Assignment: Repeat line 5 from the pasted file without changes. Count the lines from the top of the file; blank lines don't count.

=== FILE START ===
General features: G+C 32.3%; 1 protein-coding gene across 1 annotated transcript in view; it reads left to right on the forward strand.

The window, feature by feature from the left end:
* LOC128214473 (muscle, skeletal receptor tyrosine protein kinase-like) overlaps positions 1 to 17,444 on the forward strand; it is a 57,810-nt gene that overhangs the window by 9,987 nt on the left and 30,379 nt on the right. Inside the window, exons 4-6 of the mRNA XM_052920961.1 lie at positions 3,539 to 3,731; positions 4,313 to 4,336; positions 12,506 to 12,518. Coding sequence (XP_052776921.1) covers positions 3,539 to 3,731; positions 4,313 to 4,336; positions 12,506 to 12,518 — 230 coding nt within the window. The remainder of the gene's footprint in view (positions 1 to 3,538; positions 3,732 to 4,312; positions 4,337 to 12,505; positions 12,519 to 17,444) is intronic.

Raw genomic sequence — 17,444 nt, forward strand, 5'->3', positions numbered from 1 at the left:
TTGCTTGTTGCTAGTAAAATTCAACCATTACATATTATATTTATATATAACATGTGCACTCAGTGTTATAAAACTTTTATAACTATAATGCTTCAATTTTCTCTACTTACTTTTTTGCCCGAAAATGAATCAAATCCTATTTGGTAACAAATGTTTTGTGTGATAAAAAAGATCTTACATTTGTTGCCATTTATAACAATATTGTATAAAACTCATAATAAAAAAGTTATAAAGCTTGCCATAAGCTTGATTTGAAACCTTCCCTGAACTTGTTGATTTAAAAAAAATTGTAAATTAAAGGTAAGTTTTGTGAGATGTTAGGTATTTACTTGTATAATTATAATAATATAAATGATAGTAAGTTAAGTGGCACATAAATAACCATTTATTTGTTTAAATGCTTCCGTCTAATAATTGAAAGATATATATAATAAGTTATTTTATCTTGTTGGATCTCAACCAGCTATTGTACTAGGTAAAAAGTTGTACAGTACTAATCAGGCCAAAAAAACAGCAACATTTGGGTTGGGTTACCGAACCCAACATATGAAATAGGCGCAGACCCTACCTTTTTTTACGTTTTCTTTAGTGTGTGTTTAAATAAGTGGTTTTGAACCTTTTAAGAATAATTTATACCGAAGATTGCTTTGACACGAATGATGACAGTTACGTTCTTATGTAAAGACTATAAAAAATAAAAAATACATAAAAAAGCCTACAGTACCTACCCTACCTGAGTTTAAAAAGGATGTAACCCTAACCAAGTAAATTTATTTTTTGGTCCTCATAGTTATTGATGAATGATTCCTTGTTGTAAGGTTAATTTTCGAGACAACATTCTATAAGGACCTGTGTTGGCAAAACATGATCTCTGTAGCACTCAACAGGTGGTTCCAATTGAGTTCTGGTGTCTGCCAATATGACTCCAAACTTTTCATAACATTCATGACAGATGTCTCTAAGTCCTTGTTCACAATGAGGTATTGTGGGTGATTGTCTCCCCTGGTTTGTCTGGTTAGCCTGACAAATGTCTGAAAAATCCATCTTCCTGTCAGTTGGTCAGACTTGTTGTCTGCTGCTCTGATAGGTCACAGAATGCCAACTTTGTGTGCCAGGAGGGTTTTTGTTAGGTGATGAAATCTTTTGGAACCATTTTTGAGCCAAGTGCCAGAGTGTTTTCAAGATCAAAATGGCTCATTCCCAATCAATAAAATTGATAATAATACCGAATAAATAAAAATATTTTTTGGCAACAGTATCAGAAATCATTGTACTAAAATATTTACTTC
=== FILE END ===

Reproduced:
TTGCTTGTTGCTAGTAAAATTCAACCATTACATATTATATTTATATATAACATGTGCACTCAGTGTTATAAAACTTTTATAACTATAATGCTTCAATTTTCTCTACTTACTTTTTTGCCCGAAAATGAATCAAATCCTATTTGGTAACAAATGTTTTGTGTGATAAAAAAGATCTTACATTTGTTGCCATTTATAACAATATTGTATAAAACTCATAATAAAAAAGTTATAAAGCTTGCCATAAGCTTGATTTGAAACCTTCCCTGAACTTGTTGATTTAAAAAAAATTGTAAATTAAAGGTAAGTTTTGTGAGATGTTAGGTATTTACTTGTATAATTATAATAATATAAATGATAGTAAGTTAAGTGGCACATAAATAACCATTTATTTGTTTAAATGCTTCCGTCTAATAATTGAAAGATATATATAATAAGTTATTTTATCTTGTTGGATCTCAACCAGCTATTGTACTAGGTAAAAAGTTGTACAGTACTAATCAGGCCAAAAAAACAGCAACATTTGGGTTGGGTTACCGAACCCAACATATGAAATAGGCGCAGACCCTACCTTTTTTTACGTTTTCTTTAGTGTGTGTTTAAATAAGTGGTTTTGAACCTTTTAAGAATAATTTATACCGAAGATTGCTTTGACACGAATGATGACAGTTACGTTCTTATGTAAAGACTATAAAAAATAAAAAATACATAAAAAAGCCTACAGTACCTACCCTACCTGAGTTTAAAAAGGATGTAACCCTAACCAAGTAAATTTATTTTTTGGTCCTCATAGTTATTGATGAATGATTCCTTGTTGTAAGGTTAATTTTCGAGACAACATTCTATAAGGACCTGTGTTGGCAAAACATGATCTCTGTAGCACTCAACAGGTGGTTCCAATTGAGTTCTGGTGTCTGCCAATATGACTCCAAACTTTTCATAACATTCATGACAGATGTCTCTAAGTCCTTGTTCACAATGAGGTATTGTGGGTGATTGTCTCCCCTGGTTTGTCTGGTTAGCCTGACAAATGTCTGAAAAATCCATCTTCCTGTCAGTTGGTCAGACTTGTTGTCTGCTGCTCTGATAGGTCACAGAATGCCAACTTTGTGTGCCAGGAGGGTTTTTGTTAGGTGATGAAATCTTTTGGAACCATTTTTGAGCCAAGTGCCAGAGTGTTTTCAAGATCAAAATGGCTCATTCCCAATCAATAAAATTGATAATAATACCGAATAAATAAAAATATTTTTTGGCAACAGTATCAGAAATCATTGTACTAAAATATTTACTTC